Alright, we’re finally getting to my favourite part – the atoms’ choice of sanctuary sites. If the atomic mass migration happens mainly via point defects, i.e., by atoms hopping from one single lattice vacancy to another, the deformation regime is called diffusion creep. As atoms hop away, vacancies accumulate in regions of compressive stress, and fewer vacancies remain in regions of tensional stress. Such redistribution of vacancies can come about by atoms migrating through the bulk of a crystal (i.e., the interior of a grain, which is really just a crystal that is tilted relative to its surrounding crystals), or atoms migrating along the boundary of a crystal (i.e., a grain boundary). In both cases, the rate at which atoms and vacancies get redistributed depends on grain size (let’s denote it r). The larger the grains – the more distance an atom has to cover to get from the part of the grain that is being compressed to the part that is under tension. More math is due. Here is what the viscosity of a material deforming by diffusion creep looks like:

Exponent m depends on whether the atoms are barging through the bulk of a grain (m = 2), or along the grain boundaries (m = 3). What’s that new symbol B in the denominator, you ask? That’s creep compliance (in this case – diffusion creep compliance), and you two have already met, sort of. Creep compliance specifies how a given creep mechanism depends on pressure and temperature:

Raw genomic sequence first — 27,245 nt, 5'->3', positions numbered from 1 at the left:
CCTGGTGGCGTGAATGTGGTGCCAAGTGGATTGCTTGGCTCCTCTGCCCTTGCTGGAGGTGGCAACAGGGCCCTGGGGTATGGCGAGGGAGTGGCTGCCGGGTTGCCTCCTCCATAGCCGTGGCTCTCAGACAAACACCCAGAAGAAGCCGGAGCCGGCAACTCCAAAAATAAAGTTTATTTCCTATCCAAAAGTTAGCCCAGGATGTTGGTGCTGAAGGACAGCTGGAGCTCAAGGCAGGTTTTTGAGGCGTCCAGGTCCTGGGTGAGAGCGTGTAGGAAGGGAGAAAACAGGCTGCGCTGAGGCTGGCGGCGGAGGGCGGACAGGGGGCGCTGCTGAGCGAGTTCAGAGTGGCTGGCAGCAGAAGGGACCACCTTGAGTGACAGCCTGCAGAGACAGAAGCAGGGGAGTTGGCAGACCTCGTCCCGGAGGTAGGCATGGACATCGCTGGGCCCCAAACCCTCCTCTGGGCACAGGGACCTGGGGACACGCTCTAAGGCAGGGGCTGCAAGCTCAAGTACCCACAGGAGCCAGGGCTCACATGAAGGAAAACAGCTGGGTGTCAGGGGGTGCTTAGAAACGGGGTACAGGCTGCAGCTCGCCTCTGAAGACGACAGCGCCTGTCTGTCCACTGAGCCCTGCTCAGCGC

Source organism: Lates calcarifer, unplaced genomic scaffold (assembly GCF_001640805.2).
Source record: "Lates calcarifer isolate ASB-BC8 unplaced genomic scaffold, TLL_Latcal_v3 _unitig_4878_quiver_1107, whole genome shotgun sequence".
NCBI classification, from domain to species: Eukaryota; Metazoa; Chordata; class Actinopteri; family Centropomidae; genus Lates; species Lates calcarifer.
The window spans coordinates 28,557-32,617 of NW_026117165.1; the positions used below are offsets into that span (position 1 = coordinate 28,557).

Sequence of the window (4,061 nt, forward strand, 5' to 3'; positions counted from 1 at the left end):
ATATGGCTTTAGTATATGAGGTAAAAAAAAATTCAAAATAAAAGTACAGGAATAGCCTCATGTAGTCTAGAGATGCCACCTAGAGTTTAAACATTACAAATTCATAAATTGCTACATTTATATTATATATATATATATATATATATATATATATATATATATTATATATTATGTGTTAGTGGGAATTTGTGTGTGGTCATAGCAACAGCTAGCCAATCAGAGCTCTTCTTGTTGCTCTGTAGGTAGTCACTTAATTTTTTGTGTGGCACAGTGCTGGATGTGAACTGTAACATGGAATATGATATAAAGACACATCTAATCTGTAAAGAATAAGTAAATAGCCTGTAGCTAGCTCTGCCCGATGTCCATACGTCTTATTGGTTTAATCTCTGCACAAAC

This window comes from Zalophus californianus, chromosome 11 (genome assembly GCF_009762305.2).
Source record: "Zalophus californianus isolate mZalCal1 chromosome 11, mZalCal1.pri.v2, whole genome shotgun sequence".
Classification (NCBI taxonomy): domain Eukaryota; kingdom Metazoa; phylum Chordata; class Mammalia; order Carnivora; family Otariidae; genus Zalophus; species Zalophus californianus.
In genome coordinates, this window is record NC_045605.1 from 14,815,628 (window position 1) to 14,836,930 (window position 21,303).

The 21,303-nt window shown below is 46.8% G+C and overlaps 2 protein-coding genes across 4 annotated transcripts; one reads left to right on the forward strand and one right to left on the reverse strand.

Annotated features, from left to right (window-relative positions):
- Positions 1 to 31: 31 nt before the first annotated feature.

For diffusion creep of upper mantle rocks, I typically use m = 3, B0 ∼ 13 µmm MPa-1 s-1 (which is just a material-specific prefactor), Ediff = 300 · 103 J mol-1 and Vdiff = 5 cm3 mol-1 from Karato and Wu (1993). Sometimes I go bananas and set Vdiff = 0 cm3 mol-1 , blatantly ignoring pressure dependence of viscosity, which is ok as long as I’m looking at relatively modest depth-ranges, like a few tens of kilometers.

At sufficiently high stresses, a whole row of atoms can become mobilized and move through the crystal, instead of the meagre one-by-one atomic hopping between the vacancies. This mode of deformation is called dislocation creep. Dislocations are really just a larger scale glitch in the structure of atoms (compared to vacancies). They are linear lattice defects, where a whole row of atoms can be out of order, displaced or missing. It requires more energy to displace a dislocation, because you are displacing more than one atom, but once it’s on the move, it accommodates strain much more efficiently than in the each-atom-for-itself diffusion creep regime. As the material creeps, dislocations get born (nucleated), get displaced and get dead (annihilated). Dislocations don’t care about grain size. What they do care about is stress. Stress determines the rate at which dislocations appear, move and disappear. I know you saw it coming, more math, here is the dislocation creep viscosity: